Despite Simpson’s claims of living “a conflict-free life” he has remained a household name with little relation to his football career but more for his news-worthy legal history.
When the glove didn’t fit Simpson was acquitted for the murder of Nicole Brown and Ronald Goldman but he was later found liable in a civil court for the wrongful death of the pair, resulting in an order to pay $33.5 million in damages to the survivors’ families.
In 2007, Simpson attacked two men in a Las Vegas hotel room to retrieve sports memorabilia that he claims was stolen from his home. Simpson was found guilty of several crimes including kidnapping, robbery, and assault. He was sentenced to 33 years in prison, with a nine-year minimum.
Nearing the end of his nine year minimum Simpson went before a parole board and was granted parole, with the possibility of being a free man as early as October 1st.
With a roller coaster like past many wonder what the 70-year-old former football star will live like when he is a free man. He still owes millions of dollars from his 1997 lawsuit, but as it turns out that won’t affect him much financially.
According to news reports, upon his release from jail Simpson can begin collecting his pensions which will pay out more than $25,000 a month. The money paid to him from his pensions with the NFL, Screen Actors Guild, and various private pensions cannot be seized or garnished to pay the debt he owes to the families of Brown and Goldman.
Looking at the life of O.J. Simpson brings up several legal questions for the average citizen. How was he acquitted of murder but still owes the family money? Why doesn’t he have to pay all he owes? If he has an income shouldn’t that go to his debts?
His acquittal and owed monetary damages differ because one is the result of a criminal case and the other civil. A criminal case arises when an individual commits an offense against the state or society as a whole. While O.J.’s criminal case was in regard to the murder of two individuals, any murder is considered an offense against everyone in society.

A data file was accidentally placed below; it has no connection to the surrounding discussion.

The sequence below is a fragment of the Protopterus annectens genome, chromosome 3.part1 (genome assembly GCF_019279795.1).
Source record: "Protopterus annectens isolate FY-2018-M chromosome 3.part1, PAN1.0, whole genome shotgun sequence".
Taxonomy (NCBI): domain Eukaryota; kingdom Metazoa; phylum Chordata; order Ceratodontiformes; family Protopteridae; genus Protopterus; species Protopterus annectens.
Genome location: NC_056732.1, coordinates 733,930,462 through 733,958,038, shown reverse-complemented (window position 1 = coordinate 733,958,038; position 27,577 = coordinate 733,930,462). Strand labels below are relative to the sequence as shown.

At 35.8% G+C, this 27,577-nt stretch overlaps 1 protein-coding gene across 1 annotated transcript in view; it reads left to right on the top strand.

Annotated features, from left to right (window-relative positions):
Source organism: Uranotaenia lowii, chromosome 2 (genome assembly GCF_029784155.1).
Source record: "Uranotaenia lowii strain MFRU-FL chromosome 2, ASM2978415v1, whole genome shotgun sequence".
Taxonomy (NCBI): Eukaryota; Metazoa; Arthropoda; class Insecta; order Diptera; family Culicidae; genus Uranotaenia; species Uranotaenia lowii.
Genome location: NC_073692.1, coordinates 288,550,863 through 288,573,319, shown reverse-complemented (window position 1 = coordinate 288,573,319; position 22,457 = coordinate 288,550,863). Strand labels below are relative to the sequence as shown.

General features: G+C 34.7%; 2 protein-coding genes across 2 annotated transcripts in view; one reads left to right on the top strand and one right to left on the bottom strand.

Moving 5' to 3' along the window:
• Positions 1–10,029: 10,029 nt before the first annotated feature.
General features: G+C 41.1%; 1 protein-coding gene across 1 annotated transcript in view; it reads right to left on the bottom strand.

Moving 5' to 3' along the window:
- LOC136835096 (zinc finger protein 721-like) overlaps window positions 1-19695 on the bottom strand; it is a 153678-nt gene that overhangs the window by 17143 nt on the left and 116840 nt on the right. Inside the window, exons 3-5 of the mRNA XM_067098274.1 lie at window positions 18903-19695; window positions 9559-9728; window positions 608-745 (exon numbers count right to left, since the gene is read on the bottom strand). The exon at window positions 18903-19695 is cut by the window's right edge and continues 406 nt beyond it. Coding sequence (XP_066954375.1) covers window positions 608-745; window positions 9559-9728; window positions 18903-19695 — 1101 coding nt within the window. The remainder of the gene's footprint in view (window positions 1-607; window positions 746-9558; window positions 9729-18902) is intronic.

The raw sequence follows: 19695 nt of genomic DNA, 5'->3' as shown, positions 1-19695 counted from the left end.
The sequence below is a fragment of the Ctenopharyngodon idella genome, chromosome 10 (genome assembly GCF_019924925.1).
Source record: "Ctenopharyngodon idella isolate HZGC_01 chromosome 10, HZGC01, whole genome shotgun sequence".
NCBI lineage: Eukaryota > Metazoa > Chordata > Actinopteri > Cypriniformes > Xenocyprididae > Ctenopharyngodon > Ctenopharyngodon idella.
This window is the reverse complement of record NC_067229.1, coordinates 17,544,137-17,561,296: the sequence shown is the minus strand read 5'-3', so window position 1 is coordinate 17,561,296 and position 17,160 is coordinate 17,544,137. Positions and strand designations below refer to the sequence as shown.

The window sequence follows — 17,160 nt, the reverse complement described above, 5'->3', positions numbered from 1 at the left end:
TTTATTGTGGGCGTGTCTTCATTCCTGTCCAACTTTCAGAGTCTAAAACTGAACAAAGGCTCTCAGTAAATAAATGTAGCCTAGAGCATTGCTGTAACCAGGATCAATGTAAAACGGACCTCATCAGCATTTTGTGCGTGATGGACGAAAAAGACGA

Once a verdict is found in a criminal case the person cannot be tried again for the same crime, regardless of the outcome, this protects against double jeopardy. The second case brought against Simpson does not fall under this protection because it was filed in a civil court.
A civil case is filed when a person commits an offense against another person. These cases don’t result in jail time but in monetary damages.
O.J. Simpson was acquitted in the murder of Brown and Goldman because the jury had reasonable doubt but he was found liable in a wrongful death suit because there was a preponderance of evidence.
This shows another stark difference between civil and criminal cases. In order to be convicted in a criminal case the prosecution has to prove its case beyond a reasonable doubt, but with a civil case you only need to prove that the defendant committed the act by a preponderance of the evidence.
Simpson may not be required to pay on his debt to Brown and Goldman’s families if his only documented income is from his pensions. At the federal level pensions are protected from seizure or garnishment because they fall under the Employee Retirement Income Security Act. Pensions in Kentucky may be protected from garnishment under KRS 427.150 section 2(e) which states that “assets held, payments made and amounts payable under pensions may be exempt.”
For more information on O.J.’s pensions and his recent parole check out these interesting articles.
If you have any questions about the laws or how they’re carried out feel free to call McCoy & Hiestand at 502-233-8385.